May 31, 2018
One-Sided Advice

As a coach, you probably want the work that you do with athletes in the weight room to transfer to the field of play. According to an article for TrainHeroic by Nic Gill, professional strength and conditioning coach and consultant, one of the best ways to do that is to incorporate unilateral exercises into their training. While many programs focus on bilateral exercises, the reality is that most sports, whether running, jumping, or throwing, use unilateral movements.

Unilateral exercises don’t just add functional, real world movements to your athletes’ training, though. Gill explains that another important reason for adding these exercises is to stop past or present injuries from turning into future ones. Most athletes have had injuries at some point during their career, which can lead to compensation. Implementing unilateral exercises can help ensure that the athlete isn’t changing their movements and favoring one side over the other.

“The imbalanced body that naturally deemphasizes the injured side will overemphasize the other to make up for it,” writes Gill. “This tilting in the undercompensation/overcompensation see-saw may not only lead to issues with the injured muscle, joint, ligament, or tendon, but also create trouble up and down the kinetic chain from the site of injury.”

Even when there aren’t any injuries, your athletes could be favoring one side over the other. And according to Gill, bilateral exercises won’t always make these inequalities obvious. Unilateral exercises can help re-groove the correct patterns and address issues in asymmetry and muscle activation. Some of these imbalances might even be a part of the athletes anatomy, such as a longer arm or leg.

“While performing unilateral exercises is obviously not going to change the formation of bone or alter limb length, it can help the athlete minimize the potential negative performance impact of such anatomical imbalances,” writes Gill.

How can a coach who has been focusing on bilateral exercises implement unilateral movements into their athletes’ training regimen? For Gill, adding these exercises doesn’t mean completely overhauling his program. Instead, he keeps his “go-to lifts” such as deadlifts, back and front squats, weighted pull ups, and bench presses and adds unilateral exercises as accessory work.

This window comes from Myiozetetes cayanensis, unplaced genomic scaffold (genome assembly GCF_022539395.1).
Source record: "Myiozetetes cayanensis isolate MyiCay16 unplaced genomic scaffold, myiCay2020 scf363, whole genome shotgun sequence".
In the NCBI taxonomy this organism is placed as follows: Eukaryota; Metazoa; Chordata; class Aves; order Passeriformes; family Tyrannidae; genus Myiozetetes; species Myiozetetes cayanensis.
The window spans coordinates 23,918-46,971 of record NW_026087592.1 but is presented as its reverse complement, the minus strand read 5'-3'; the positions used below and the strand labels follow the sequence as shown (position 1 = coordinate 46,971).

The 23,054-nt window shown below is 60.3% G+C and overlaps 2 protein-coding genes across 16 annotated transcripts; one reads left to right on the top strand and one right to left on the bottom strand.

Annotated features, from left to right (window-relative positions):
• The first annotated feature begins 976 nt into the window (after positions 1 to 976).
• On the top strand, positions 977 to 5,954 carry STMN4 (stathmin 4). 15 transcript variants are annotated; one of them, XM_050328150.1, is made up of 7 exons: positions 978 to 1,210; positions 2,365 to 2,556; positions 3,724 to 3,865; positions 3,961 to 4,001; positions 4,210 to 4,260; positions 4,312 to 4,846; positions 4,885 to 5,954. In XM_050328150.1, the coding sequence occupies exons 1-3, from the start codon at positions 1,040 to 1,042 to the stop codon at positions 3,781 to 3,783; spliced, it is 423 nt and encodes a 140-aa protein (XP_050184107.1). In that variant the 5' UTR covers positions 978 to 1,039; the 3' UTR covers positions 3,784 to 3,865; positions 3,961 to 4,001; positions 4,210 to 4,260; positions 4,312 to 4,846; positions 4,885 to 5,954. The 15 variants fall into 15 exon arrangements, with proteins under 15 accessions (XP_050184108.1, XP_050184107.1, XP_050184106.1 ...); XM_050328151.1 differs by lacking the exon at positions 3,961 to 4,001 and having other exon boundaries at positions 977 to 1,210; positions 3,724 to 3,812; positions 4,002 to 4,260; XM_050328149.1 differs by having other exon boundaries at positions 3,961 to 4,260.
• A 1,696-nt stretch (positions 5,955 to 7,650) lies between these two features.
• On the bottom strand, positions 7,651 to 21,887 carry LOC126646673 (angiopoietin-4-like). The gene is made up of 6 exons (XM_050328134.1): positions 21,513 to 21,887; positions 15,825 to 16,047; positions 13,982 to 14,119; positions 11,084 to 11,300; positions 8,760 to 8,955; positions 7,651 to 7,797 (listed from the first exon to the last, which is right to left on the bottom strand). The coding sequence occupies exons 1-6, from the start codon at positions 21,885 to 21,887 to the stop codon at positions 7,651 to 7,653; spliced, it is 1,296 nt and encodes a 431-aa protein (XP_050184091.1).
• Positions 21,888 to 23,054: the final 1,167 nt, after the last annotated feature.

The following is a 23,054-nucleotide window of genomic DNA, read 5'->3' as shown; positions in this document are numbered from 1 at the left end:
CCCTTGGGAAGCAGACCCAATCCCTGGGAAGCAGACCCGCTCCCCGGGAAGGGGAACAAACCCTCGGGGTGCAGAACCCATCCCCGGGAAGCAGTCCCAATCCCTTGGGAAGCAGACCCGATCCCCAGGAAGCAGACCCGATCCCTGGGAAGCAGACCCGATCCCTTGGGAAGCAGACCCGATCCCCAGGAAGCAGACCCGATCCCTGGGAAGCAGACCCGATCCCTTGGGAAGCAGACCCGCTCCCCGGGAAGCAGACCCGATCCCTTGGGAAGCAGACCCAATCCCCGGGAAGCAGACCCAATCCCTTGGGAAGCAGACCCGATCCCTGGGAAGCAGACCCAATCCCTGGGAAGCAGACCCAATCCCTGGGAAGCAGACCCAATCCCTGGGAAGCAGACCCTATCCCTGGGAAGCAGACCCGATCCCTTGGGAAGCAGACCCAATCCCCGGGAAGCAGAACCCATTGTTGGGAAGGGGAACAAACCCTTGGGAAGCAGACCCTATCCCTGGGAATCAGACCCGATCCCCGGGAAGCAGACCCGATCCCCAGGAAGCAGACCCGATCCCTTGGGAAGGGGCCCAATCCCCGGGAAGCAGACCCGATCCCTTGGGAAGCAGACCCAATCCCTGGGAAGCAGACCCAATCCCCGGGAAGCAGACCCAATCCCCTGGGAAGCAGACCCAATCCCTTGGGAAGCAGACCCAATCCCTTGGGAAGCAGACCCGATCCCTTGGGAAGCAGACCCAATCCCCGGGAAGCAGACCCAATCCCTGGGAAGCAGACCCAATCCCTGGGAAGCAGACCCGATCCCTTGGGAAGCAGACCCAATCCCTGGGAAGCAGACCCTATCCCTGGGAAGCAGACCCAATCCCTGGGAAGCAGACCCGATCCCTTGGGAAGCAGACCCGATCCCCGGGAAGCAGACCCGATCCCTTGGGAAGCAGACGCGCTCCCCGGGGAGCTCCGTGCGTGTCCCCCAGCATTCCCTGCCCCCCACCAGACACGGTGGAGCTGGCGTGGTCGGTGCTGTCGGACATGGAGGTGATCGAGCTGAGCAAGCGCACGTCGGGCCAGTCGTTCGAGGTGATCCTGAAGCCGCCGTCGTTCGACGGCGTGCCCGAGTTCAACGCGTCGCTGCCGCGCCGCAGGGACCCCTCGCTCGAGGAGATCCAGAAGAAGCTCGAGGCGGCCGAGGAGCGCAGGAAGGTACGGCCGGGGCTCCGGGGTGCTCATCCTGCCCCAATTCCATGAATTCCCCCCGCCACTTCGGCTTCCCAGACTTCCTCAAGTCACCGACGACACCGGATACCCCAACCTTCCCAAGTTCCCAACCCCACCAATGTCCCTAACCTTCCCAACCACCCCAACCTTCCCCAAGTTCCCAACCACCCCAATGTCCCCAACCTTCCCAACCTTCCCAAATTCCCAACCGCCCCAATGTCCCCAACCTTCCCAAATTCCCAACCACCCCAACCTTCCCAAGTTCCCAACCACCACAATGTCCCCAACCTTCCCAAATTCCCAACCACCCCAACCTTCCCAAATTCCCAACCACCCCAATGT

“These often involve similar movement patterns to their bilateral counterparts, but have greater requirements for obtaining and sustaining trunk stiffness, single-limb stability and mobility, and symmetrical muscle activation,” writes Gill. “Single-sided exercises also require the client’s body to resist rotation, as well as creating different flexion and extension demands from double-sided versions.”

Here are a few examples of how Gill pairs his bilateral “Big Rock” exercises with unilateral accessory movements:

1. Bilateral Big Rock: Squat

Unilateral Accessory Exercises: Split squats, step-ups, lunges​

2. Bilateral Big Rock: Deadlift

Unilateral Accessory Exercises: Single-leg Romanian deadlifts, single-leg glute/ham raises

3. Bilateral Big Rock: Barbell bench press

Unilateral Accessory Exercises: Single-arm push-ups, overhead kettlebell presses, dumbbell bench presses

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